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Pro tip: being against "forced busing" was the preferred northern way to oppose desegregation (while distinguishing themselves from the south). Most students were bused before "busing" without objection from white parents. As Julian Bond observed, "It's not the bus, it's us."
The language of "neighborhood schools" was new after Brown and emerged as a Northern way to oppose desegregation. Northern sponsors of the 1964 Civil Rights Act built a loophole in the legislation for their white constituents to prevent their own schools from being desegregated.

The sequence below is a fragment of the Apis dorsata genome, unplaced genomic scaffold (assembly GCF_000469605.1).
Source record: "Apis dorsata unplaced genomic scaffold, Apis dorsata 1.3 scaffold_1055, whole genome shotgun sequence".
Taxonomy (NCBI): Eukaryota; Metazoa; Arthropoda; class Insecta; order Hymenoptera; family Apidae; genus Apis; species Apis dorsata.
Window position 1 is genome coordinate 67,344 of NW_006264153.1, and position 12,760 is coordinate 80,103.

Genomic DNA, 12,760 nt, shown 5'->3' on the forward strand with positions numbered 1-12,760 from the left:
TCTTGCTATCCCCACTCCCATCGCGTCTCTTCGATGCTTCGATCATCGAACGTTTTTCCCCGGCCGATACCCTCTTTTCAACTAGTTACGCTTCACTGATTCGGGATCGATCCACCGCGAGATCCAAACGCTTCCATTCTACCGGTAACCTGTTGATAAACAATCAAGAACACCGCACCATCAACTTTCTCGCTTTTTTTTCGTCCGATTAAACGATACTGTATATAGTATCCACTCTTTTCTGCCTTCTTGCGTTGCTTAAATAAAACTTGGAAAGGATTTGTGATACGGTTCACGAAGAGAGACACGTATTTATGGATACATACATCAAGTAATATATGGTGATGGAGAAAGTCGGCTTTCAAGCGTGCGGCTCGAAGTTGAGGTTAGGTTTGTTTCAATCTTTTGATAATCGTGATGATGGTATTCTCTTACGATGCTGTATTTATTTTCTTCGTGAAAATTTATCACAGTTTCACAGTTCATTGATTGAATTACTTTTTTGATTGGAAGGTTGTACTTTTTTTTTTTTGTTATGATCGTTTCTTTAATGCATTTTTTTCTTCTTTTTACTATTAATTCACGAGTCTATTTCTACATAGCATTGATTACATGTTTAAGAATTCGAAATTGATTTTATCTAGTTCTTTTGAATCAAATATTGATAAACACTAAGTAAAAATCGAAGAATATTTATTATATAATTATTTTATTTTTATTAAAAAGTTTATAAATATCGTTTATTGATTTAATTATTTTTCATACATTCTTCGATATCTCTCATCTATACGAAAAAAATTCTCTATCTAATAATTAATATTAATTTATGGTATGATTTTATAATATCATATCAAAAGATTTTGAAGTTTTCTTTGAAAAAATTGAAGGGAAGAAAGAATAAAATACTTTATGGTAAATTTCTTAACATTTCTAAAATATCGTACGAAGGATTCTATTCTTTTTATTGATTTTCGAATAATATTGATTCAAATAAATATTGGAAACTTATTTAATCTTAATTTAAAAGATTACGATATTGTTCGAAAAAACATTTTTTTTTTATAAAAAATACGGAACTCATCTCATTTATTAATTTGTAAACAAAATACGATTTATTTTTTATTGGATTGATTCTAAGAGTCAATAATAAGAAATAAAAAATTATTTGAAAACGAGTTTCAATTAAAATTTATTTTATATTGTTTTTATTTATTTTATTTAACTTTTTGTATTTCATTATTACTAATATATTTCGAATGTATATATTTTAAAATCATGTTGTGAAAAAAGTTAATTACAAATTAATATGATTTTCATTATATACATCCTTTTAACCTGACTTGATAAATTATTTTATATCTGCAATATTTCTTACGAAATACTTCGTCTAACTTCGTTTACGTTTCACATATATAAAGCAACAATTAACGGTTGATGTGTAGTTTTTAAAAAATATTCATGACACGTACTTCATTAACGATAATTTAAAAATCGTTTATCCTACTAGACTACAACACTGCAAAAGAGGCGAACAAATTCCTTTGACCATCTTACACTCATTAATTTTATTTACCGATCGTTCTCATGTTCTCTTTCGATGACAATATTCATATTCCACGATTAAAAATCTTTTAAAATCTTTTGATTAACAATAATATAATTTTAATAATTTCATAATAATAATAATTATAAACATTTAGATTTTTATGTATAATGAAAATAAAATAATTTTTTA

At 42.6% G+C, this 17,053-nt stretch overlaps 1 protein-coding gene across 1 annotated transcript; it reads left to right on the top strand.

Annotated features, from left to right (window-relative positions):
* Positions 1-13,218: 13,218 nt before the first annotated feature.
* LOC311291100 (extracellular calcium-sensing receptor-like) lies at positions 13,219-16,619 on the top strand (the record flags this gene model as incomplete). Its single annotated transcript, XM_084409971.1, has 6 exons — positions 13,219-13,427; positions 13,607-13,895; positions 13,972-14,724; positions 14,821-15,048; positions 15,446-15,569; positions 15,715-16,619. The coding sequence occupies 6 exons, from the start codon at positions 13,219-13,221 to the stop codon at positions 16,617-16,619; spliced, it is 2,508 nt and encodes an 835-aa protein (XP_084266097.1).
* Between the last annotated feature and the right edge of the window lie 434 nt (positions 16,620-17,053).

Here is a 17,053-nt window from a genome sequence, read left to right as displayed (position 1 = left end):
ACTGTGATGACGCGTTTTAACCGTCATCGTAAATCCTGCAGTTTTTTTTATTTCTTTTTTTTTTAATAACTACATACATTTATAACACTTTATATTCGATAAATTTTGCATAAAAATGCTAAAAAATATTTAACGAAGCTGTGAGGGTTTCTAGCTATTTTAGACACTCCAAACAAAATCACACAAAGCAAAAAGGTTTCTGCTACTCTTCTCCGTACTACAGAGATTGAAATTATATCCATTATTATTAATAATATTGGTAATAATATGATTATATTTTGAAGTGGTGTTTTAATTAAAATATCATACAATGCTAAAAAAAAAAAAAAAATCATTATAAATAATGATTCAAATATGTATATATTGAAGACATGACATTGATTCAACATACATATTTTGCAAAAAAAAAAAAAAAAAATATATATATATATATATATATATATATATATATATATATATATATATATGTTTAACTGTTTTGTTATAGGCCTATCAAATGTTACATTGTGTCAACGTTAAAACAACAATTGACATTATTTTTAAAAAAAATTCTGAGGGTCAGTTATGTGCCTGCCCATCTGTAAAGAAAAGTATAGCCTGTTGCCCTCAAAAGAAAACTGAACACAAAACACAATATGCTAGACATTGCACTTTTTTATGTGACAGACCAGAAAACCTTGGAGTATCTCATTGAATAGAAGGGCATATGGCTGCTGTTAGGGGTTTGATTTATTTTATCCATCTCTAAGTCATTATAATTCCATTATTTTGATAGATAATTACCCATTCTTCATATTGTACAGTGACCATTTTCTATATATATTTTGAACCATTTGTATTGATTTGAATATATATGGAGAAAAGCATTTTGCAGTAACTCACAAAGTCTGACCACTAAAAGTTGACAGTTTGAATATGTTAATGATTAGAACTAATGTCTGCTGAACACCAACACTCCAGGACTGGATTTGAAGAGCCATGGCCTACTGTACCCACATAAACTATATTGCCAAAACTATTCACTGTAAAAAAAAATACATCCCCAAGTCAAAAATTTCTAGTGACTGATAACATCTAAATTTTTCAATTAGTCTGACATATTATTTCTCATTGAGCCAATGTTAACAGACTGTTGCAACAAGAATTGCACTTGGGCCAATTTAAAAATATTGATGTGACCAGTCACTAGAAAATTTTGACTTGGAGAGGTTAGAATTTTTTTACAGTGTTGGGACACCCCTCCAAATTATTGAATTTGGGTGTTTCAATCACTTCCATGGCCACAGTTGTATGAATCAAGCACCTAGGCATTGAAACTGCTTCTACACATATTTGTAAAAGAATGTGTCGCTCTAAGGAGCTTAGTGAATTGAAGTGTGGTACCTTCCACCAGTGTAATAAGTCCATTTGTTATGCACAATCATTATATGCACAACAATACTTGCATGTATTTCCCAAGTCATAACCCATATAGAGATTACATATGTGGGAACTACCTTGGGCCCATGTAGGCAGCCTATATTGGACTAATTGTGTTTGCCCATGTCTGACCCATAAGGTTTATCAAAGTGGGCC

The largest civil rights protest of the 1960s was not the '63 March on Washington but the 1964 NYC school boycott where nearly a half million students and teachers stayed out of school to protest lack of desegregation in NYC. The @nytimes called it "unreasonable" & "unjustified."
Busing was a false issue the media, politicians & historians helped further.The vast majority of students, white, Black & Latino, were being bused before "busing"in part to maintain segregated schools.Over 85% of Boston high school students in Boston were being bused before 1974.
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